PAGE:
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Dovefromabove


Latest posts by Dovefromabove

HELLO FORKERS!

Posted: 08/01/2015 at 14:03

Good news   Thanks for passing that on Susan.

Swiss Chard

Posted: 08/01/2015 at 13:59

I sow mine direct and I think that's the way it does best.  Hardy in our Norfolk climate with no mollycoddling or special treatment.  Sow, thin, and pick.  Some people cut a whole head at a time; I prefer to take individual leaves from all the plants in the row, cutting them at the base of the stem.

There's hardly a month in the year that I've not got some growing somewhere in the garden.

north facing wall

Posted: 08/01/2015 at 13:16

It's nothing like ivy in it's behaviour, except that it clings to surface of the wall itself as ivy does. I've never known it to damage the wall and the local authority building I used to work in had several on it's walls - they'd been there for many years and were trimmed back once every couple of years, they were full of little birds and the walls were undamaged.

As for alpines, in my experience they need more sunlight than they will receive in a north-facing situation.

north facing wall

Posted: 08/01/2015 at 12:58

The climbing hydrangea is not rampant - it starts off quite slowly and gathers pace, but never grows at more than a medium rate - highly unlikely to annoy the neighbours.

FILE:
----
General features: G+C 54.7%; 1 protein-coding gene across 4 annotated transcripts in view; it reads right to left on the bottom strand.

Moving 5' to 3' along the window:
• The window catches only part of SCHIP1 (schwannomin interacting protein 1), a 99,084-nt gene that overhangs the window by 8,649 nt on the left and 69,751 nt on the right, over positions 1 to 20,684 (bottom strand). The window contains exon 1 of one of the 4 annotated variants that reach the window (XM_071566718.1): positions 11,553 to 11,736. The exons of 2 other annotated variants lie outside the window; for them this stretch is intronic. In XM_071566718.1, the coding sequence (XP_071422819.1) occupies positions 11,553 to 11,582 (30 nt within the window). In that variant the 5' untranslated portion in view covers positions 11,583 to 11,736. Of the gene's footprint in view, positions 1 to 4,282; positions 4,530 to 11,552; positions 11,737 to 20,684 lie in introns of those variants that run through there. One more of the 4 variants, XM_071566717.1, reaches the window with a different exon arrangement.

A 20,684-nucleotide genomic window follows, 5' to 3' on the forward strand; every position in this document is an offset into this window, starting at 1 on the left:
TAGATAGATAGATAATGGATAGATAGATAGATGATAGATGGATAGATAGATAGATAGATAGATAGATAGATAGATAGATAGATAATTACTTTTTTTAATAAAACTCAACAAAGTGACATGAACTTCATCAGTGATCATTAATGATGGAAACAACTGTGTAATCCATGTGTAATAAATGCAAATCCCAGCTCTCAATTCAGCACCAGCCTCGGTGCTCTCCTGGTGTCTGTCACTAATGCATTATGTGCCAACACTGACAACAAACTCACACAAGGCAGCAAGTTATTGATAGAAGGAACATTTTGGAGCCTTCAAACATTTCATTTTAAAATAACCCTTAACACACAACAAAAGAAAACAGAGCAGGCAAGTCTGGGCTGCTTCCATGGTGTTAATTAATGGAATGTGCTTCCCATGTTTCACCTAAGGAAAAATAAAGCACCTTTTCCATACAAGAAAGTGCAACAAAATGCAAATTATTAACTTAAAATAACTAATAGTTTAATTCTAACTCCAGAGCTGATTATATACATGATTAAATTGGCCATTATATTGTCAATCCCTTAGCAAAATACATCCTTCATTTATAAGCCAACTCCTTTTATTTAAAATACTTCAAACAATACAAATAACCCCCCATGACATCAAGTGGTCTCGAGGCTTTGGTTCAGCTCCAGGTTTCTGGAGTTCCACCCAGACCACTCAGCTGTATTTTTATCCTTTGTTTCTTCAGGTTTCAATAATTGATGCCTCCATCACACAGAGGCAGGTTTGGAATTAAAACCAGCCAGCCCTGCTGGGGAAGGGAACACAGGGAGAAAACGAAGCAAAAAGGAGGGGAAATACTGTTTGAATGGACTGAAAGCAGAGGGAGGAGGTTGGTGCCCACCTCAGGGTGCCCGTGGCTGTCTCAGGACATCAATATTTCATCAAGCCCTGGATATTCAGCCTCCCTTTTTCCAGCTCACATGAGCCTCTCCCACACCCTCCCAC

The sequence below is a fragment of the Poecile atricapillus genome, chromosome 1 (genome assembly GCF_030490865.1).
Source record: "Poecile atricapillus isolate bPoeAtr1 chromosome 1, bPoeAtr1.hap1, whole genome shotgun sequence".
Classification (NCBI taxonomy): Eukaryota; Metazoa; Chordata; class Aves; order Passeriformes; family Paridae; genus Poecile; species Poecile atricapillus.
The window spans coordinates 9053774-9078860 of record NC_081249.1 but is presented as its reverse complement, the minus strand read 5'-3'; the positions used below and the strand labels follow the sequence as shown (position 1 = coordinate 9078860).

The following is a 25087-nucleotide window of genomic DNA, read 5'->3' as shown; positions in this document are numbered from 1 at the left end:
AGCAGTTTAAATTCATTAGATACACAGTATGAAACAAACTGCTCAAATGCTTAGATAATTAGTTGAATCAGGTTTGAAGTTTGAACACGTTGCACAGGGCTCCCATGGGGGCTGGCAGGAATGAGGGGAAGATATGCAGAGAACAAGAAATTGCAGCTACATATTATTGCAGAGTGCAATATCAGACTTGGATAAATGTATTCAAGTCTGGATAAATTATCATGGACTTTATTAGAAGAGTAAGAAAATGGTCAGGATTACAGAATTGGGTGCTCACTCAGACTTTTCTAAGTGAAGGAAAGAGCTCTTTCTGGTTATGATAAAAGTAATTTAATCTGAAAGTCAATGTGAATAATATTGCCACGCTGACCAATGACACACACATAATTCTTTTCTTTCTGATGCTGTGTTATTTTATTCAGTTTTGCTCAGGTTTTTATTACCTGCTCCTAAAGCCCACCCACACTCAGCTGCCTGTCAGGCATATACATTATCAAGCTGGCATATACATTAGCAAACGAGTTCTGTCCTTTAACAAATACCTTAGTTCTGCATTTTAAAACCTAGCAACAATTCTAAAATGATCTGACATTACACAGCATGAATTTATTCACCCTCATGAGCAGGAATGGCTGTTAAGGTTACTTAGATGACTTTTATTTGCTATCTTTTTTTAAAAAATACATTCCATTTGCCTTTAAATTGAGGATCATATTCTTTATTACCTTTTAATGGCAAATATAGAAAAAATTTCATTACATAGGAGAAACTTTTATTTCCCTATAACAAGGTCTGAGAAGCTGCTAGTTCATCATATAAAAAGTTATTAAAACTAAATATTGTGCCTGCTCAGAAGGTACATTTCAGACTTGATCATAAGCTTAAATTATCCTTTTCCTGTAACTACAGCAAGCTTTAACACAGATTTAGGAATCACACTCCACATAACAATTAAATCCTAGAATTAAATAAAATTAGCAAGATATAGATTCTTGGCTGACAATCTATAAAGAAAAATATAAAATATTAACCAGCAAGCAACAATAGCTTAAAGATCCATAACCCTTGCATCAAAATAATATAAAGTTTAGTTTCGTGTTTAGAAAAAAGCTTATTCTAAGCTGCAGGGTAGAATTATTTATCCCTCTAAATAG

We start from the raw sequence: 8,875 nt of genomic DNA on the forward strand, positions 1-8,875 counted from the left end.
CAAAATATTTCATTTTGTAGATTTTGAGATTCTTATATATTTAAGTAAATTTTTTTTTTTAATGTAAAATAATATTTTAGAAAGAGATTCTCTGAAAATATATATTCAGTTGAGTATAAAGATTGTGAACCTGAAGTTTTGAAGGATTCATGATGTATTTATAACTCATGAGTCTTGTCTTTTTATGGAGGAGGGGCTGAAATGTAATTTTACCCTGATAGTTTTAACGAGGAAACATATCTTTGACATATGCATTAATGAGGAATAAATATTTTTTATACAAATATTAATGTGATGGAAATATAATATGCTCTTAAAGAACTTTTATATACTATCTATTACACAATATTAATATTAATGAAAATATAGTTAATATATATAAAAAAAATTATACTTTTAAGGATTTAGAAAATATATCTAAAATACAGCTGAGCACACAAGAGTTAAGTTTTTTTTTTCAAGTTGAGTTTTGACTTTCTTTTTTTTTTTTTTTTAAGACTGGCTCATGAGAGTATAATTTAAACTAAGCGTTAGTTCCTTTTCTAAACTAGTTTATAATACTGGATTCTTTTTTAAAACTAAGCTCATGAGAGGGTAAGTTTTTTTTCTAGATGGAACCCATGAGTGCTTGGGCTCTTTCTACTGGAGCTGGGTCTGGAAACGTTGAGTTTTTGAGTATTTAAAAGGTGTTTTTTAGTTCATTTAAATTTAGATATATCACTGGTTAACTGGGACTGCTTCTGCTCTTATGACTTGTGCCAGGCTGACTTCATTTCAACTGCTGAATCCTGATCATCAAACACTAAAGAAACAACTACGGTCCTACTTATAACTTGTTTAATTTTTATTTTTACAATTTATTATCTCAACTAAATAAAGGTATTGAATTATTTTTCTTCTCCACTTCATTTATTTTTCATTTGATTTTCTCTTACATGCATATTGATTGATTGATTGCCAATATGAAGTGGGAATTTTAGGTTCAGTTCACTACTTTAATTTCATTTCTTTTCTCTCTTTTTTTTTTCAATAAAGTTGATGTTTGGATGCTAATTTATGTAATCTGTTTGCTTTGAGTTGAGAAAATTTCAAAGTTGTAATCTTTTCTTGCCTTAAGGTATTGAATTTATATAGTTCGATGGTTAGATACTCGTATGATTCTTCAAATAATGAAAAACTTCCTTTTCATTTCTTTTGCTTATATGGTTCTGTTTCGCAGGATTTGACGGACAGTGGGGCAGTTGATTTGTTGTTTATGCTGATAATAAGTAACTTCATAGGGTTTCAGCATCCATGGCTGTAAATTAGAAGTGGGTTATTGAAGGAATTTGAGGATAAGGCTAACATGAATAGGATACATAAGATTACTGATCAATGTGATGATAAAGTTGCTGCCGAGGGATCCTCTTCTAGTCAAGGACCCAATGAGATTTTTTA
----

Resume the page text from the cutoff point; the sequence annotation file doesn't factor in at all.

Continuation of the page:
Clematis Cirrhosa

Posted: 08/01/2015 at 12:35

Clematis Cirrhosa

Posted: 08/01/2015 at 12:12

Good to see you Jess

north facing wall

Posted: 08/01/2015 at 12:11

Hydrangea petiolaris - the climbing hydrangea will cling to the wall and climb up it, but I've never known it to damage brickwork.  It's very happy on a northfacing wall and will provide you with beautiful panicles of creamy white flowers.  In the autumn the leaves will fall leaving a wonderful tracery of stems for you to admire during the winter.  It's also a very popular nestsite for robins and wrens in my experience.

http://www.crocus.co.uk/plants/_/hydrangea-anomala-subsp-petiolaris/classid.1665/

Lily of the Valley

Posted: 08/01/2015 at 12:04

I think I'd top the level up gradually with leafmould rather than soil.  The seem happiest in places where they're covered with fallen leaves every autumn, and they push their way up through the leafmould that forms over and around them 

Clematis Cirrhosa

Posted: 08/01/2015 at 11:17

They are really greedy plants and if yours has done a lot of growing maybe it's used up a lot of the nutrition from the compost?  In the past I've used Fish Blood & Bone and farmyard manure as with my other shrubs/climbers.   Last year was the first year that I used specialist clematis feed (as well as the usual) and I must say that I really noticed the difference in the amount of flower on all my clematis. 

Good luck

Clematis Cirrhosa

Posted: 08/01/2015 at 10:15

Hi

I planted my Clem. cirrhosa 'Freckles' last summer (in a spot that sounds similar to yours) and it's been flowering since the autumn - it's next to other clematis and had a couple of good sprinklings of clematis feed a couple of times since it was planted.

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1 to 15 of 103 threads